In recent years there has been a trend for GP practices to merge. It seems the primary motivating factor, at least initially, was fear. Fear of being taken over by private contractors, commissioning groups or the monsters that hide under my children’s bed. Perhaps there is the belief that bigger is better, bigger is safer, bigger is more economically viable.
With merged practices there will still be, more or less, the same number of doctors and nurses as before because availability to patients has to remain at the current level, as a bare minimum. However, it is behind the scenes where savings can be made with centralisation of management, secretarial and IT support. Receptionists are probably safe, as someone has to answer the phone within a minute, or whatever arbitrary figure is being touted this week. It doesn’t take a genius to work out that if 8 practices merge then you don’t need 8 managers, 16+ secretaries and 8 IT support chaps/chapesses.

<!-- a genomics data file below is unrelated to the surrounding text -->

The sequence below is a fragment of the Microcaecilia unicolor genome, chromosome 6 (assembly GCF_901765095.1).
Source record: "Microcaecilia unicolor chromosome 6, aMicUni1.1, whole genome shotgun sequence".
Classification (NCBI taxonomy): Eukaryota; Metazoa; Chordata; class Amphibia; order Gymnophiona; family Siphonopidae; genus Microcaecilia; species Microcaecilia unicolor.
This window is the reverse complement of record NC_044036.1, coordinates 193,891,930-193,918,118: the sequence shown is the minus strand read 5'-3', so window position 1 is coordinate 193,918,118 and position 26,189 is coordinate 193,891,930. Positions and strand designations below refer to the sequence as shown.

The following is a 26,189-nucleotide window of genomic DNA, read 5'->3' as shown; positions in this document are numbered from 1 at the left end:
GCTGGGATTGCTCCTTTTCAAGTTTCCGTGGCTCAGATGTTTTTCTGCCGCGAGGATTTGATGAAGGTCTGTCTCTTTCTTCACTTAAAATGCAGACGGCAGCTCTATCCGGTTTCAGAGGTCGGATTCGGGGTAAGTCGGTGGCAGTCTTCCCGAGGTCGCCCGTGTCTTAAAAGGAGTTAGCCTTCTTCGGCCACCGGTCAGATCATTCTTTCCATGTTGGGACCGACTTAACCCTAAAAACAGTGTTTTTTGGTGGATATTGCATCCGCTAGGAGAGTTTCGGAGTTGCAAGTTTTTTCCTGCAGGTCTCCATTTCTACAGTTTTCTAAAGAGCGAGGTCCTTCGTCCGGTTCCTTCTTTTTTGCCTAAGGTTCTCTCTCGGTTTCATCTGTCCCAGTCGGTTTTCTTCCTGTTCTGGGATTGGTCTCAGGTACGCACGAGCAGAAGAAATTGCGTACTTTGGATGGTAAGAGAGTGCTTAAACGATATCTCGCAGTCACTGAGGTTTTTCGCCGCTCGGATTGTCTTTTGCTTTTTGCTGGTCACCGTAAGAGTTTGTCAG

So if it makes financial sense to merge practices, why might I be opposed to the idea?
It’s like food shopping.
Do you prefer the faceless, nameless, corporate megastore that is access-all-hours, with a different till operator each time you go? Or do you prefer your local butcher knows who you are and where you went on holiday last summer?
Do you prefer sterile, neon strip lights, regulation posters and wipe-clean seats? Or the rough and tumble flower stall, whose holder knows your name and when your wife’s birthday is, or who your even wife is, for that matter?
Do you like the one-stop mega-shop with all its shiny machines under one roof to tell you what’s wrong with your life? Or would you rather be directed to the local expert who can help you with your tricky situations?
Do you take comfort in the same shiny brand at the front that means relentless pursuit of corporate values, where customers, or do I mean patients, are as much a priority as profit margin and market share? Or do you prefer to see what has actually be grown and produced in local fields and picked by hands that shake your own?
You may even prefer to shop remotely and order online from the comfort of your home or phone? Or would you rather embrace the warmth of humanity?
Do you enjoy the self-service beep, beep of the blood pressure machine in the waiting room, the self-service counter totting up the value of your life? Have you used your own bag? Or would you rather enjoy a chat at your local before your usual is issued?
“How are you Mrs Boggins? It’s really good to see you!”